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The Value of Nothing: How to Reshape Market Society and Redefine Democracy Paperback – 6 Jan 2011

3.5 out of 5 stars 8 customer reviews

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Product details

  • Paperback: 176 pages
  • Publisher: Portobello Books Ltd (6 Jan. 2011)
  • Language: English
  • ISBN-10: 1846272181
  • ISBN-13: 978-1846272189
  • Product Dimensions: 12.8 x 1.7 x 19.8 cm
  • Average Customer Review: 3.5 out of 5 stars  See all reviews (8 customer reviews)
  • Amazon Bestsellers Rank: 58,208 in Books (See Top 100 in Books)

Product Description

Review

'Combines sociology and neuroeconomics to ask the most fundamental question of the season: why do things cost what they do?' --Prospect

`This is Raj Patel's great gift: he makes even the most radical ideas seem not only reasonable, but inevitable. A brilliant book' --Naomi Klein

`A penetrating and admirably concise guide to the follies of market fundamentalism' --John Gray, Observer

'A tightly argued and timely study that deserves to be read by anyone concerned with the state of the world today' --Tribune

`Patel offers us a whole new way to think about price and value. Bracingly written and full of surprises'
--Michael Pollan, author of The Omnivore's Dilemma

About the Author

RAJ PATEL was educated at Oxford, the LSE, and Cornell. A former fellow at Yale and Berkeley, he now holds a Visiting Fellowship at the University of KwaZulu-Natal. He has worked for the World Bank, interned at the WTO, consulted for the UN, and protested against his former employers. He is one of only a few activists trusted to work with the Via Campesina peasant movement. His first book was Stuffed & Starved. www.rajpatel.org


Customer Reviews

3.5 out of 5 stars
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Top Customer Reviews

Format: Hardcover
I don't normally write reviews, but I bought this book after reading the book-of-the-week review in The Observer, and after reading it in one sitting, felt I had to write.

I thought I knew a lot about why the financial crisis happened, but Patel manages to sum it up quickly, entertainingly and cleverly. There were lots of bits where I found myself giggling, or saying 'wow' - like the bit about Antons Blindness, where people believe they can see but actually can't, or the discussion of how nuts 'carbon trading' is. He's got lots of great insights into why we got here, but what that this book has that others don't is what we can do to fix things.

Patel talks about 'the commons' - the idea that won the nobel economics prize this year - and he shows how we can't really carry on with the way things are at the moment. There are loads of inspirational stories from around the world, and although it doesn't seem like shackdwellers in South Africa have much in common with us, I reckon we're much closer than people think.

Definitely recommend this book. It doesn't have all the solutions to today's economic collapse, but it has all the right questions.
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Format: Paperback
How often have you started off a book full of enthusiasm, loved the first few chapters, and then found yourself wishing the author had stopped half way through? I get that all the time. I imagine it's because it's natural to deal with problems in two parts - `what's wrong with the current system; what we should do about it'. Unfortunately it's much easier to knock the existing system than to outline a new one. So lots of books follow a detailed and interesting critique of the current state of play with a woolly cry of `something must be done, and it should look a bit like this'. This is a case in point.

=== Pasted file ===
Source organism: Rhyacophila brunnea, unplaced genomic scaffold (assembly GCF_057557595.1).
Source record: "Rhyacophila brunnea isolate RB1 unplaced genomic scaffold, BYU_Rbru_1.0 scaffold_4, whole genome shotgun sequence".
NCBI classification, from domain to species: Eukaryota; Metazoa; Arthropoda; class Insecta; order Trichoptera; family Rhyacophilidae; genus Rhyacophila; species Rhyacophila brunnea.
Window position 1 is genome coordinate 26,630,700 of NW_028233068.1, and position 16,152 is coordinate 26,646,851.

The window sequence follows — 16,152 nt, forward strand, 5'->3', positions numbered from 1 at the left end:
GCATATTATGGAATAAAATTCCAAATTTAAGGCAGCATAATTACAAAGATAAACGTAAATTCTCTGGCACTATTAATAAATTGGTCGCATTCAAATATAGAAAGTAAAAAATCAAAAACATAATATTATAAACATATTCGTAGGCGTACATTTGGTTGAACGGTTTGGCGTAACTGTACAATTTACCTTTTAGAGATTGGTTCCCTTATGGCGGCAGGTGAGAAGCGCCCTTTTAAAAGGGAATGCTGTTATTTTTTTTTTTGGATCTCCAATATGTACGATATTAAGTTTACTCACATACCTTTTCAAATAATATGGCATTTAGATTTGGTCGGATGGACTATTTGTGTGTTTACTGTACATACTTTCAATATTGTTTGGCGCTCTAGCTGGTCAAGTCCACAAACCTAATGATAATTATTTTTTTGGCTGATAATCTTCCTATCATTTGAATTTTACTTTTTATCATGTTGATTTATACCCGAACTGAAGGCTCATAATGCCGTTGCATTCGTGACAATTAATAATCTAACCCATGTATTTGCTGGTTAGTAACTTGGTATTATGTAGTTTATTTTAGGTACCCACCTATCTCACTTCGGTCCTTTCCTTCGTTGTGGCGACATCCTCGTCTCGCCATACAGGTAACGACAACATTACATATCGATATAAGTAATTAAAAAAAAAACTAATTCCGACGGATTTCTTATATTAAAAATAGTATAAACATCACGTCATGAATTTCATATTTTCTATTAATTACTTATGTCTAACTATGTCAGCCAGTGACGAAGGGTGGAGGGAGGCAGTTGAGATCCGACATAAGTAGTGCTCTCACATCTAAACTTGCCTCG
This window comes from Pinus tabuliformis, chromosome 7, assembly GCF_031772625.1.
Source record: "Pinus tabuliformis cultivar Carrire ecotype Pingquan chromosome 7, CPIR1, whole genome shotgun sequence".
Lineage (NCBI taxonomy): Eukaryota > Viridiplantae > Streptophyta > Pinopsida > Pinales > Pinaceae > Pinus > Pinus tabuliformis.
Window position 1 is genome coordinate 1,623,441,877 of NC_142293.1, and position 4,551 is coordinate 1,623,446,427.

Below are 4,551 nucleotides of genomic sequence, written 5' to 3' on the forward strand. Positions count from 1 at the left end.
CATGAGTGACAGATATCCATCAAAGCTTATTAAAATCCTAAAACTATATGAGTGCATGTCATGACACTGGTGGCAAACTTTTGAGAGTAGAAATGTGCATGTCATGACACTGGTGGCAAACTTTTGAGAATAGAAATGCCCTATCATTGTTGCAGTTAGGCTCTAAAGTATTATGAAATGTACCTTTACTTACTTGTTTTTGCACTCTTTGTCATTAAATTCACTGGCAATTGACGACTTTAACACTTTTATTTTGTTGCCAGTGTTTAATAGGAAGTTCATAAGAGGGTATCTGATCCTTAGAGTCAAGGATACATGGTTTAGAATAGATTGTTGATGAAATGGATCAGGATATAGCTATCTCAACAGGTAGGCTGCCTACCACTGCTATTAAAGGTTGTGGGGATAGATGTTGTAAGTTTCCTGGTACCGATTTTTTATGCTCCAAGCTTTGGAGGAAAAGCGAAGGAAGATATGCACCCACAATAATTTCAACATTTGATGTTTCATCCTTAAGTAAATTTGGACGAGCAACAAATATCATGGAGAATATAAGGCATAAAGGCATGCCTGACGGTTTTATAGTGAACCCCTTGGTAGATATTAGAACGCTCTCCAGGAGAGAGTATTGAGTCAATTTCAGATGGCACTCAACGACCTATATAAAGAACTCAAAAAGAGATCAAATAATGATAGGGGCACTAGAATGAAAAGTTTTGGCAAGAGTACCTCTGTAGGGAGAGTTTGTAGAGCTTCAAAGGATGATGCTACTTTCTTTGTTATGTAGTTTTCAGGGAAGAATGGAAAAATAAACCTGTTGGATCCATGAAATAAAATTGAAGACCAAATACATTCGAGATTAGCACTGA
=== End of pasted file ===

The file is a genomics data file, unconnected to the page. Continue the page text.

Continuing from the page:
There's a growing consensus that conventional economics contains some very, very dubious assumptions at its core. One of the most dubious is that of `homo economicus' - the person who in any given situation will act so as to maximise their utility. Another is the Efficient Markets Hypothesis - roughly the claim that markets are `informationally efficient', that prices reflect all publically available information and instantly change to reflect new information. A lot of economic models require these assumptions to get going.

Now, I'm not exactly an economics insider, but it's becoming increasingly obvious that neither of these claims comes close to representing the world as it really exists (as opposed to as it exists in the heads of certain members of the Chicago school), and that the most interesting work within the discipline is being done by people who make contrary assumptions. Patel takes aim at both of them - especially effectively at homo economicus - and scores a number of hits. We do not, it seems, behave much like this in real life. We would be pretty horrible if we did.
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8 Comments 25 people found this helpful. Was this review helpful to you? Yes No Sending feedback...
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Format: Hardcover
This book is a whirlwind text on how to roll back the power of markets, use them for the good of society and redefine what we mean by democracy. I'd like to think of it as a very good anarchist manifesto without explicitly calling itself that. It has some great ideas on deliberative politics, very realistic ideas, and highlights some inspirational movements from around the globe. Read it. Now.
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Format: Hardcover
This gives a very entertaining survey of how we have all been caught up in this "faith in the market" and its unrealistic and fatally inappropriate values
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